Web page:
How Much Food Is In Our Trash


The data say that the US wastes a LOT of food. We want to tell this story because most of people do not aware the food waste problem. Through a playful data storytelling, we aim to help older elementary school students to better understand the problem of food waste and value of food saving using an interactive classroom activity.

DATA SOURCES: food wasted from EPA. food/person/yr from EPA. Food weights from quick google.

How does the game work

Students in the interactive classroom settings will be asked to volunteer. First, a student need to drag an apple from the trash to the compost to get started. The design concept of this action was to engage student with a mindset of food composting. After “composting” the apple, students will see a big number of “132.9 Billion” pounds of food wasted each year in the US, which counts 31% of total US produced food each year. A pie chart which demonstrates the percentage will give students a more intuitive understanding of this food waste problem.

Our goal of this data storytelling is more than just publishing numbers. Students can click “what can I do to help” to further explore how their actions of food saving can contribute to reducing food waste. Furthermore, we designed a “what is your favourite food” session and translated the abstract number concept to food cartoons. Students can select their favourite food and check the amount of their favourite food, equivalently, would be wasted if people do not take actions in food saving.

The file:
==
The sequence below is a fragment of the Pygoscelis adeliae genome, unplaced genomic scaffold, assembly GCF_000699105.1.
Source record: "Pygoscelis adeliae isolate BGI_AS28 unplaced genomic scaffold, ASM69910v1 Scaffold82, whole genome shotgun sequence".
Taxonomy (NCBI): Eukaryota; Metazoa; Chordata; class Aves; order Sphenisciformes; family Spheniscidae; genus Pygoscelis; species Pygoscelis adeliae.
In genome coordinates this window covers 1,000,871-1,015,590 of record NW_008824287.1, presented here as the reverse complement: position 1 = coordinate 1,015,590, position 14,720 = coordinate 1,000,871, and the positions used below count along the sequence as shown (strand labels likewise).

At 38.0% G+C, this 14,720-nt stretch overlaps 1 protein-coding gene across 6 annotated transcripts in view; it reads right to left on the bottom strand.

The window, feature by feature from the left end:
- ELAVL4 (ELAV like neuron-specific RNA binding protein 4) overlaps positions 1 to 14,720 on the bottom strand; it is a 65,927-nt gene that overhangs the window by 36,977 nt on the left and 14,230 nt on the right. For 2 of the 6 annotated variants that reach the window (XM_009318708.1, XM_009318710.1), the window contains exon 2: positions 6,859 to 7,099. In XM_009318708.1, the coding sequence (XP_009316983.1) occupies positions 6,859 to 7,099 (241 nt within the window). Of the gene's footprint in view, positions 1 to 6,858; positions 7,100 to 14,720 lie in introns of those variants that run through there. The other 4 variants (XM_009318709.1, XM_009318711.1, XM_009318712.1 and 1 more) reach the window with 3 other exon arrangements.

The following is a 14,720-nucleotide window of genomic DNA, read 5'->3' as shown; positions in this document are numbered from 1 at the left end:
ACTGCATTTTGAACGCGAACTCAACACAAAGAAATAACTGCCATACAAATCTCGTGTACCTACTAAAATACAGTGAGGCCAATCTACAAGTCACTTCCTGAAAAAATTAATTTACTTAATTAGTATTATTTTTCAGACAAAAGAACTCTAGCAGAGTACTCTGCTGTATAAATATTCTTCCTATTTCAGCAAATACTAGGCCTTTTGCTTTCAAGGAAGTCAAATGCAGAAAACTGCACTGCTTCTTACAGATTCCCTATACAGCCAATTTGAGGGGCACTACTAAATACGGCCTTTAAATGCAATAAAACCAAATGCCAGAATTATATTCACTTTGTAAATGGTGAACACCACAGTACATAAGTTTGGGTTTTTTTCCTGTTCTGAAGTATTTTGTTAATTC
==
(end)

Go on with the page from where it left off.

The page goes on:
Design Ethos

Before starting the narratives design, we as a group spent time discussing how to better engage students of young ages. Specifically, we wanted to lower the barrier of conceptual understanding of data for children, and design activities that allow more students to engage in an interactive classroom setting. To be able to achieve the goal, we used analog of different children-loved foods, big pie charts, and cartoons to intrigue the interests and curiosity of students.

What can be done more?

Due to time constraints, we were not able to iterate our design. Many of details would be better attended of if there were more time. For example, the contrasts of years and days may lead to confusions for students if they do not pay attention to read line by line. We would also like to iterate the interaction design between each actions to make the storytelling more cohesive and compelling.


Julie Ganeshan, Sarah Von Ahn, Berlynn Bai